I really like studying etymology and the origins of words, and I'm interested in the fairly omnivorous nature of English, which has a huge "borrowed" vocabulary. (Random fact: "bugger" is related to "Bulgaria".) So I thought every now and then I'd put up random lists of words English borrows from various languages - well, besides French, German, and Spanish, or I'll exhaust myself from typing. I thought I'd start with Malay, national language of Singapore. Wikipedia already has a partial list , but I thought I'd come up with a list that also included a few other loan words. The obvious ones are words for things that are indigenous to the region - plants (durian, rambutan, bamboo, sago, camphor ), animals (orang-utan, pangolin, cassowary), and cloth ( gingham , sarong). But there's a whole bunch that're less obvious, even to native English speakers from this region: amok . If you asked me to name one English loan word that'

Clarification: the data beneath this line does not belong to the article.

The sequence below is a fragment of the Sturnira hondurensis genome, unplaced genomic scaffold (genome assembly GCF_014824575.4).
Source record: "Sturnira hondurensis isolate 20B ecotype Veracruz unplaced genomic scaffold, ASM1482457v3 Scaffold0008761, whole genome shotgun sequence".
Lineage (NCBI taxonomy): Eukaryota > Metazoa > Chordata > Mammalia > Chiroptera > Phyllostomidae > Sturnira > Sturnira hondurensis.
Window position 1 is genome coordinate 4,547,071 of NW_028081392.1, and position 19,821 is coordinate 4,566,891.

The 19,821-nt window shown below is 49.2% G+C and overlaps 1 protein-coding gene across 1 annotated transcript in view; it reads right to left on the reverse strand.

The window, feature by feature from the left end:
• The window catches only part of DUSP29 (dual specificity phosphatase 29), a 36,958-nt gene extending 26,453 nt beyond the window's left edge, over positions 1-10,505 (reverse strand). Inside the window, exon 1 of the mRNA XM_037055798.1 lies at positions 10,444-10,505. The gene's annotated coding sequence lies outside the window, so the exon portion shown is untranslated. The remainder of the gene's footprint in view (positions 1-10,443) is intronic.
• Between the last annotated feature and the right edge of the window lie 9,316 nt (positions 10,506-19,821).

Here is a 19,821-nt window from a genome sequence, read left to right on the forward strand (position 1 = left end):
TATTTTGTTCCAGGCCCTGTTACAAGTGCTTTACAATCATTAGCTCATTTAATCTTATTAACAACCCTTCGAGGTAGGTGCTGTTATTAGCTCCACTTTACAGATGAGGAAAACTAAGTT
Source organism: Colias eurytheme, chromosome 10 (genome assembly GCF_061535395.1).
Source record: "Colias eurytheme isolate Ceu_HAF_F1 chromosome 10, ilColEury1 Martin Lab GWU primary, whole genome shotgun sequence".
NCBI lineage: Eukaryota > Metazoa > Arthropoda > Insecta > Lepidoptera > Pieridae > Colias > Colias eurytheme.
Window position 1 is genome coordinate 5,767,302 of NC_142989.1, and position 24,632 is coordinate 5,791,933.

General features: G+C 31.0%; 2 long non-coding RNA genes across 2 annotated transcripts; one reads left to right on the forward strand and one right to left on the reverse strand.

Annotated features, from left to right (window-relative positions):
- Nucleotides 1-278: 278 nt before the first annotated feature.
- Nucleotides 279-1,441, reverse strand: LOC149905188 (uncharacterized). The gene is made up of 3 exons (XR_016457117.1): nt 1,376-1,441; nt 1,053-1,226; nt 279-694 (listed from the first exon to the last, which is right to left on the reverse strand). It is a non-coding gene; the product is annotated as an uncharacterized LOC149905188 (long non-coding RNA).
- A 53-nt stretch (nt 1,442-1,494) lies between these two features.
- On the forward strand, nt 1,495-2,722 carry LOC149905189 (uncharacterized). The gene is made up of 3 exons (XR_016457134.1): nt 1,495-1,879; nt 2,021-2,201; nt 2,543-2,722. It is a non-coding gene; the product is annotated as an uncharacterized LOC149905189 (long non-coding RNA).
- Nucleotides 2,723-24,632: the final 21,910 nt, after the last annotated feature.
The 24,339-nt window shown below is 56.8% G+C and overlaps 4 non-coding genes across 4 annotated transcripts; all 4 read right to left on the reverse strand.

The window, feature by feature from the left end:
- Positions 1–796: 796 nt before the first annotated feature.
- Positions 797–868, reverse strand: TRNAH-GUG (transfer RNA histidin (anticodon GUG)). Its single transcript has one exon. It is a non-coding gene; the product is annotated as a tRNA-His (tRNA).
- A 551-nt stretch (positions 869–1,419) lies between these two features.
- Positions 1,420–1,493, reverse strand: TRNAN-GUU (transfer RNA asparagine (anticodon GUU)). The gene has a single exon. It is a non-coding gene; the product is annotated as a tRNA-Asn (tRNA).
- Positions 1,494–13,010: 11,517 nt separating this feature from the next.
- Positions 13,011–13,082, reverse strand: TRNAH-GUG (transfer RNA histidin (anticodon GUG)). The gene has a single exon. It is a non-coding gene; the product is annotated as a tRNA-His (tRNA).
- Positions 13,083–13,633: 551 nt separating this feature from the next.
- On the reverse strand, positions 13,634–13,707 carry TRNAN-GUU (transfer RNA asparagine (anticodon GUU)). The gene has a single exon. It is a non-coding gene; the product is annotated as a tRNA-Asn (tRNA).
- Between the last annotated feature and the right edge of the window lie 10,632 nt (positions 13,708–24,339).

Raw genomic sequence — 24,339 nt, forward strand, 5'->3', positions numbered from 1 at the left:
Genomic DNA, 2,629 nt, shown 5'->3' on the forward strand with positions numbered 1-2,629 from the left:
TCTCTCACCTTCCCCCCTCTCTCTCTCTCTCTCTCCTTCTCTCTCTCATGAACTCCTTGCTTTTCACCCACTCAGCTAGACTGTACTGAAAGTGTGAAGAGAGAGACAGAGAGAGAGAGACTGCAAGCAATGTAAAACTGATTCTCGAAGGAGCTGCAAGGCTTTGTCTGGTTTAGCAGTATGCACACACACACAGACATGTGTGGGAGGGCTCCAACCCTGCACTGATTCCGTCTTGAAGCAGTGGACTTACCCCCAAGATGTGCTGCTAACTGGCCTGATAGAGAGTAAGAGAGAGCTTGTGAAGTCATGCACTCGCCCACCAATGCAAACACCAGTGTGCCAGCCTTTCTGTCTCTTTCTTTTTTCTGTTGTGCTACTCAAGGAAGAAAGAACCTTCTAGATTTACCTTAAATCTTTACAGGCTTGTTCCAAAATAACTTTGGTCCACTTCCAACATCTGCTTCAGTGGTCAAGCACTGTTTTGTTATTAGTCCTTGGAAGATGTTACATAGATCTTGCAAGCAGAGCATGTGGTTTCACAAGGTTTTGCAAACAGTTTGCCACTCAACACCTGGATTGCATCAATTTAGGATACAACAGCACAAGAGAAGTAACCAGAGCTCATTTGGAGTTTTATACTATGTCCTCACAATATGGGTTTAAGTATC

There haven't been any studies conducted on humans, as far as I can tell. The only way is to study vegan or vegetarian populations who depend on soya as a protein source - Hindus or Japanese vegetarians, for example? They seem pretty fertile to me, though.
Doctors are very interested in the properties of phytoestrogens for the treatment of menopause and hormone-linked cancers like prostate cancer.